Golf Course Management

SEP 2018

Golf Course Management magazine is dedicated to advancing the golf course superintendent profession and helping GCSAA members achieve career success.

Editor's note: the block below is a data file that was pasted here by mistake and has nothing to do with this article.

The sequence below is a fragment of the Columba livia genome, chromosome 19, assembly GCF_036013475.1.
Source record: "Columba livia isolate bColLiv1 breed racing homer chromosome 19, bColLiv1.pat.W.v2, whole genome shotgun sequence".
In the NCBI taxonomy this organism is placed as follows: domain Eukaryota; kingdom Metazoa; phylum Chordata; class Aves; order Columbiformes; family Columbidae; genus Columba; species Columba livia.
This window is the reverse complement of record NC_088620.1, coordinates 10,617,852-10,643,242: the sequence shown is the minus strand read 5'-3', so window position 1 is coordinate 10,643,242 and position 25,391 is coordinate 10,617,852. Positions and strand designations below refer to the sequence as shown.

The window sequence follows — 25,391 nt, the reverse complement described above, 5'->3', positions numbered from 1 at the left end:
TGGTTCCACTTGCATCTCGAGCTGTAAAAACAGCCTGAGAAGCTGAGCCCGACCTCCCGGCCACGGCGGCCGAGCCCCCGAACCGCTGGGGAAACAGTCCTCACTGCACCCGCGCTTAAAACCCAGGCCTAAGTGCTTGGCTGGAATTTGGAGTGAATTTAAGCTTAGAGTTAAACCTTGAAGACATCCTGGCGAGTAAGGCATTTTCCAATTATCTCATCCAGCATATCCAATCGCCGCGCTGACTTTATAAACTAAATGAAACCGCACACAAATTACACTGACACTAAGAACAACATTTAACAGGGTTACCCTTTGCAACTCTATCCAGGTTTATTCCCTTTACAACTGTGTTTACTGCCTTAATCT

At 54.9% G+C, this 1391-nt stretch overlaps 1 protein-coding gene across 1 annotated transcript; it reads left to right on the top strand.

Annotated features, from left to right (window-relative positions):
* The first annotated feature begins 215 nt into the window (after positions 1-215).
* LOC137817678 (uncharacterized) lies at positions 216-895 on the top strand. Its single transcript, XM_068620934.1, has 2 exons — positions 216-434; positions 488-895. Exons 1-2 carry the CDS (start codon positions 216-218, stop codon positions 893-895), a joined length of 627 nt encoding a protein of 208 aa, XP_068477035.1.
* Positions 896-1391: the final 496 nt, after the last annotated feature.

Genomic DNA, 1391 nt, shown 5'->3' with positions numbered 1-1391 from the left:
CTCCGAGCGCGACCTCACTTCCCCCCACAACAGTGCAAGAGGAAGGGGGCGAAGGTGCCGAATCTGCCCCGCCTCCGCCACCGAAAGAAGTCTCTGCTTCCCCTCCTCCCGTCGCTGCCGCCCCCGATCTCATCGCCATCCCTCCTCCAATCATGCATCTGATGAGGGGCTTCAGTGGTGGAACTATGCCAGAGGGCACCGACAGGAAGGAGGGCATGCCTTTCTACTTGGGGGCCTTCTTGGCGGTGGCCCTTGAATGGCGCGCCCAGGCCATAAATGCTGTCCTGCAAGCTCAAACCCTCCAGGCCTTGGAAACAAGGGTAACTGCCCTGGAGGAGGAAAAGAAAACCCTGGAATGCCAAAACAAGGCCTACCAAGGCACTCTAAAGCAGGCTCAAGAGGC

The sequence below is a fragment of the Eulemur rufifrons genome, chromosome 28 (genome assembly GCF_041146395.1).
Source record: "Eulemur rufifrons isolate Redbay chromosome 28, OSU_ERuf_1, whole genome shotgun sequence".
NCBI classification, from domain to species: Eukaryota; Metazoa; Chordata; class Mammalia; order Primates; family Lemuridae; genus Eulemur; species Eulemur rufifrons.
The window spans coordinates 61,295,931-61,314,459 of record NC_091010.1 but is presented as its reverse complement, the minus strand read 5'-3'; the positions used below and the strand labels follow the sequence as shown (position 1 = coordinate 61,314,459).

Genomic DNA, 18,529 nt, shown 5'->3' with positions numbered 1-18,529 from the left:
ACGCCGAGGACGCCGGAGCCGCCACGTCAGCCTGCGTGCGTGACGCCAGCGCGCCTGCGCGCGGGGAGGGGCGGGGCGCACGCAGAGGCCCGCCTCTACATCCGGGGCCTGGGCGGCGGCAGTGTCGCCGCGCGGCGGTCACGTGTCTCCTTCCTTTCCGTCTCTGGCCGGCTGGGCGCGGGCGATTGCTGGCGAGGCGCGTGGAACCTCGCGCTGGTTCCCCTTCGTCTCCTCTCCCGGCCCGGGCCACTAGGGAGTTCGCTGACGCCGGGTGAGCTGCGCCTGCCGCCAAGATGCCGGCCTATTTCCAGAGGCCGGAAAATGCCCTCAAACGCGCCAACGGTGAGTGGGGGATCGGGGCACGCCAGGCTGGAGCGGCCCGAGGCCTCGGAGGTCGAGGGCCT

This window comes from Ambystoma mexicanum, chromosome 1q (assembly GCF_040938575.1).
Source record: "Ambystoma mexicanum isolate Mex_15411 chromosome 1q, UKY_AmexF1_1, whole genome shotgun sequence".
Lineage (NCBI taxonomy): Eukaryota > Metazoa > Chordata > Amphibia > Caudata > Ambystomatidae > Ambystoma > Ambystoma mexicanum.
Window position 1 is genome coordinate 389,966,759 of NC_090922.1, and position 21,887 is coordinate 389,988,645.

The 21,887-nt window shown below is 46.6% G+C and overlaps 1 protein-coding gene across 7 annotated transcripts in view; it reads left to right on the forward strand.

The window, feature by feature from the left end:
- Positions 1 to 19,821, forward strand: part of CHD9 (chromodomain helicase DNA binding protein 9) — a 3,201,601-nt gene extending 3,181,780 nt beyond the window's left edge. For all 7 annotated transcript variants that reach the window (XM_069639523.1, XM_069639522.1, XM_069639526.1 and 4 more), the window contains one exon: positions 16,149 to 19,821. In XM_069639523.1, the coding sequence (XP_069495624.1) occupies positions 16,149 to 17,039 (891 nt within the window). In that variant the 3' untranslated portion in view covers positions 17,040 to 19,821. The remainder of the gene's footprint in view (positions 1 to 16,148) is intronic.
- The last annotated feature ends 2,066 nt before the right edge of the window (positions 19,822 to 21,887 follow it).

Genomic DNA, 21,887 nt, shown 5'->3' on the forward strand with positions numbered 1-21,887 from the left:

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50 GOLF COURSE MANAGEMENT 09.18 An early adopter It's not too much of a stretch to say that Manning grew up in the golf business. No, he didn't have a mother or father who worked in the game or was obsessed by play - ing it. And, no, Manning didn't have much interest in picking up the sticks himself when he was a kid. But in high school, a friend con - nected him with a job on the crew at Ansley GC, and that part-time gig planted the seeds for a long connection with the club, its super - intendent, Young, and the business of golf course management. Shortly after graduating from high school, Young offered Manning a job as the irrigation tech at Ansley, and Manning quickly snatched it up. Just six months into that job, the club's assistant equipment manager moved on, and Manning transitioned into that role. And not long after that, when Ansley's head equipment manager left, Young turned shop operations over to Manning. In 2002, Manning took what might best be described as an eight-year sabbatical away from Ansley. He spent four years working for a company that specialized in sports field con - struction, another two with golf course con- struction company ForeFront, and then found a spot as a road technician for the Jerry Pate Co., one of the largest turf equipment distrib - utors in the Southeast. ere, Manning first connected with Cory Phillips, who eventually became one of Man - ning's closest friends. Now the equipment manager at the Golf Club of Georgia in Al - pharetta, Phillips preceded Manning as an MVT winner, taking the top prize in 2015. "Cory had been a road tech for a short amount of time when I arrived and kind of trained me on the job," Manning says. "I think we sort of showed them that we could do less sales and more true tech work and still make some money. So that's what we did, and it was really fun. Between he and I, we really set up that program and turned it into some - thing really successful." But life on the road was not an easy one. "In one year, I put over 70,000 miles on the service van I was driving," Manning says. When the opportunity to return to Ansley in 2010 as the head equipment manager pre - sented itself following the retirement of an- other club stalwart, Larry Friedman, Man- ning jumped at the chance. Young fully acknowledges just how much he and Ansley benefit from having someone with Manning's institutional knowledge in the shop and how lucky he has been as super - intendent to have just three equipment man- agers at the club in its 28-year history. "He's been a consistent piece here and is definitely a sounding board for me on a whole lot of things," the 34-year GCSAA member says of Manning. "If we're going to do a major project or anything significant here, Trent is one of my go-to people." Driven to serve Just as easily as Young credits Manning for the key role he plays at Ansley, Manning re - turns the favor when talking about his educa- tion in the golf business. Most notably, Man- ning cites the example set by Young as it relates Manning is a fixture at Ansley GC, where he first started working as a crew member while in high school. He's served as the club's head equipment manager since 2010. superintendent at Ansley, Courtney Young, CGCS. And that respect shone through loud and clear in the voting for GCM's 2018 Most Valuable Technician Award, presented in partnership with Foley United. A finalist for the second consecutive year, Manning won this year's award over fellow finalists Patrick Drinkard from the Clubs of Cordillera Ranch in Boerne, Texas, and Hector Velasquez from Riverside Country Club in Provo, Utah. "ings like the MVT aren't things I seek out," Manning says. "I like doing what I do behind the scenes. But to say I'm not honored to get this award would be wrong. I know it's a special recognition, and I'm grateful to every - one who voted for me."

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